The “Mimosa” overbust by Versatile is another corset that gives me a slender profile and flat abdomen. This is a size 22″, but I’m probably wearing at 23.5 or 24 inches here. (It wasn’t a full custom, just the waist measurement and bra size were taken into account).

“Mimosa” cupped overbust made by Versatile Corsets – flat profile and gentle nip in the waistline on the sides (size 22″, with a 1-2 inch lacing gap).
  • The profile view is relatively flat, similar to how my abdomen looks naturally.
  • The front view is a bit more gentle and sweeping – not a super dramatic silhouette, not nipped in sharply at the sides.
  • Obviously the cross section of my waist is more of an ellipse.

All this being said, it’s worth reiterating that this might be subjective for my own body. I naturally have a pretty wide waist, but if I turn to the side my abdomen is very flat. It is more likely that a corset would make me a bit thicker in the profile compared to a different person who has more of a protruding abdomen.

Profile Silhouette in Someone with a Protruding / Hanging Tummy

My aunt, without her corset and with, front view (she wanted a relatively natural silhouette from the front).
My aunt, with her corset and without, profile view (she wanted back support and a flattened tummy).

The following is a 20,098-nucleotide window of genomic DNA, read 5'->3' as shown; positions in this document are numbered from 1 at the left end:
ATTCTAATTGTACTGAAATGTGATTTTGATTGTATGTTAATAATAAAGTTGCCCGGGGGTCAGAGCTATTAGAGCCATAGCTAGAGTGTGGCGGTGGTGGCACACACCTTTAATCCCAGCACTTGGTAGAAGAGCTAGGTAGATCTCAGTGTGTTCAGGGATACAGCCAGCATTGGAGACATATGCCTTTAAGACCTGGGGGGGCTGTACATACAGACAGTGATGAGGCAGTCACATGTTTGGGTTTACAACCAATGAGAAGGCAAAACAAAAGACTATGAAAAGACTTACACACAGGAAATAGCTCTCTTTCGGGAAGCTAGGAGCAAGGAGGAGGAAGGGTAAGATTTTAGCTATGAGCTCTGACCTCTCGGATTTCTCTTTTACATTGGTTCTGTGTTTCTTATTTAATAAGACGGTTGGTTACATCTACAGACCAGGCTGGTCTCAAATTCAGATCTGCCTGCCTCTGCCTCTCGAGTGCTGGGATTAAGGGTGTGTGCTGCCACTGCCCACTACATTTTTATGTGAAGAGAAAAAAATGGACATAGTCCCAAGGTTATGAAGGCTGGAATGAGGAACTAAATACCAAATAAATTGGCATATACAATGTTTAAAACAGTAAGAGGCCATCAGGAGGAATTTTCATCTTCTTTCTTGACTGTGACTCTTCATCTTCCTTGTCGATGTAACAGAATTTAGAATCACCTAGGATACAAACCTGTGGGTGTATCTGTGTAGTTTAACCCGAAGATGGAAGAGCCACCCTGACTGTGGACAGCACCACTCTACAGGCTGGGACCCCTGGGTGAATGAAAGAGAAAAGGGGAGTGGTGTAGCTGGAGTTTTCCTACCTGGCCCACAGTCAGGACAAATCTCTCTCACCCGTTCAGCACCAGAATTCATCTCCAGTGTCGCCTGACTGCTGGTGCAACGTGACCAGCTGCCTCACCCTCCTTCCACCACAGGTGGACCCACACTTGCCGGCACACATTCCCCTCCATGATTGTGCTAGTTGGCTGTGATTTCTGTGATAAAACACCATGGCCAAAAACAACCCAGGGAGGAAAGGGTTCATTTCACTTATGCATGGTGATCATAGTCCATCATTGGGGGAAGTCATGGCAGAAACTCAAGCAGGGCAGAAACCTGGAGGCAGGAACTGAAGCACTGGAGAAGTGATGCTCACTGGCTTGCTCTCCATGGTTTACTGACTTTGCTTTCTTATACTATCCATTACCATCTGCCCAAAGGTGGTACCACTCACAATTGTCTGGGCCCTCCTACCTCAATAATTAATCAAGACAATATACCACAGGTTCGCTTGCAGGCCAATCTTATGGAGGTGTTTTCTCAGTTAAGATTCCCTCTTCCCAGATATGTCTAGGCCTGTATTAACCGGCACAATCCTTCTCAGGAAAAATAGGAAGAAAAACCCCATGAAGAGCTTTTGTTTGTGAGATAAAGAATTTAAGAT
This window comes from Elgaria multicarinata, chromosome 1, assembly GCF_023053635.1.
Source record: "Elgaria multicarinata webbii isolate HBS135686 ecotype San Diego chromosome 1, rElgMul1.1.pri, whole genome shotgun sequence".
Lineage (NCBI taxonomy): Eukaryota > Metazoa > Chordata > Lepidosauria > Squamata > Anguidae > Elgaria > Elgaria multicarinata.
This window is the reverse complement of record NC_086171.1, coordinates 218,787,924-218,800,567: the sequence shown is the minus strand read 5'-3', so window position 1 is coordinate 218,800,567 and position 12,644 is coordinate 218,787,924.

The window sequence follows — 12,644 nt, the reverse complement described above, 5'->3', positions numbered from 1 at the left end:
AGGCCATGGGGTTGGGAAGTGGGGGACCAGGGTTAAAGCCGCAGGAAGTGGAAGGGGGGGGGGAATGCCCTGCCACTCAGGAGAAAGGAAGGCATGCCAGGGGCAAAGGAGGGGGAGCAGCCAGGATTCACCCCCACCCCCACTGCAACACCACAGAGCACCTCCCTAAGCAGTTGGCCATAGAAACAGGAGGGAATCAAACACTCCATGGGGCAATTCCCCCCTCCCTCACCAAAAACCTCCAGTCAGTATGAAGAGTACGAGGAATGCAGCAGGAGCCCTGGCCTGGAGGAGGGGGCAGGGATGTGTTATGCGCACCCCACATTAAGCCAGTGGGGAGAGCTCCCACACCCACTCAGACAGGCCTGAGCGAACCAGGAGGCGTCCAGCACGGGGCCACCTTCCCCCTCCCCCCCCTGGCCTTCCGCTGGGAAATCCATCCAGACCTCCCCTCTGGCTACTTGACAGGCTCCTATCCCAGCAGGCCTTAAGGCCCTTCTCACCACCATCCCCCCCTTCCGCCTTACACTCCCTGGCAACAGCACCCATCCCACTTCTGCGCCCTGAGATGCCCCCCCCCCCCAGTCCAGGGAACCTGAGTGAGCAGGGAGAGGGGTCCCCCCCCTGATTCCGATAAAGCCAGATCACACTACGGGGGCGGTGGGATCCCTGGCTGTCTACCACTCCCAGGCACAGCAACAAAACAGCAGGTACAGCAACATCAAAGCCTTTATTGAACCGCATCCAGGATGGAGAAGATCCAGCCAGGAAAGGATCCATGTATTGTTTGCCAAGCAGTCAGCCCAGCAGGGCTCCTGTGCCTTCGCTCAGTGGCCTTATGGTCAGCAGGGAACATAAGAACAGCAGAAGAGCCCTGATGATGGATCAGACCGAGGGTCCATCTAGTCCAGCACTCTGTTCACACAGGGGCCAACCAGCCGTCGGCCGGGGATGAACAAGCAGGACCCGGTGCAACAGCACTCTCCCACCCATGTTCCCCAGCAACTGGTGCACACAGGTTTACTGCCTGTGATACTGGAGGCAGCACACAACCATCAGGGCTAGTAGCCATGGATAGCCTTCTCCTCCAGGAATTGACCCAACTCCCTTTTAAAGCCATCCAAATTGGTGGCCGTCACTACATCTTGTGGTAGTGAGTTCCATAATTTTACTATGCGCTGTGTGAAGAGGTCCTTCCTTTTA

(Thanks to my aunt for modeling this early custom corset I made for her back in 2012). You may remember my aunt from this tutorial on pulling a hanging tummy up into your corset. She’s had a few children and she’s a more mature woman and has developed a bit of hanging tummy. She asked for a corset to provide back support and to flatten her tummy under her work uniform, but not give a shockingly dramatic waist from the front, which is why it’s not that much of an hourglass. This corset is a size 34″ if I remember correctly; drafted to give her a 6 inch reduction which is about 15% reduction.

  • I specifically used a spoon busk for her, and you can see that this corset makes her slimmer in the profile. Arguably, most of the reduction came off the front instead of the sides of her body.
  • In the front view, it gives a relatively natural looking hourglass from the sides.

If you want to see whether your corset makes you thinner or thicker in the profile view or front view, you can measure this using calipers.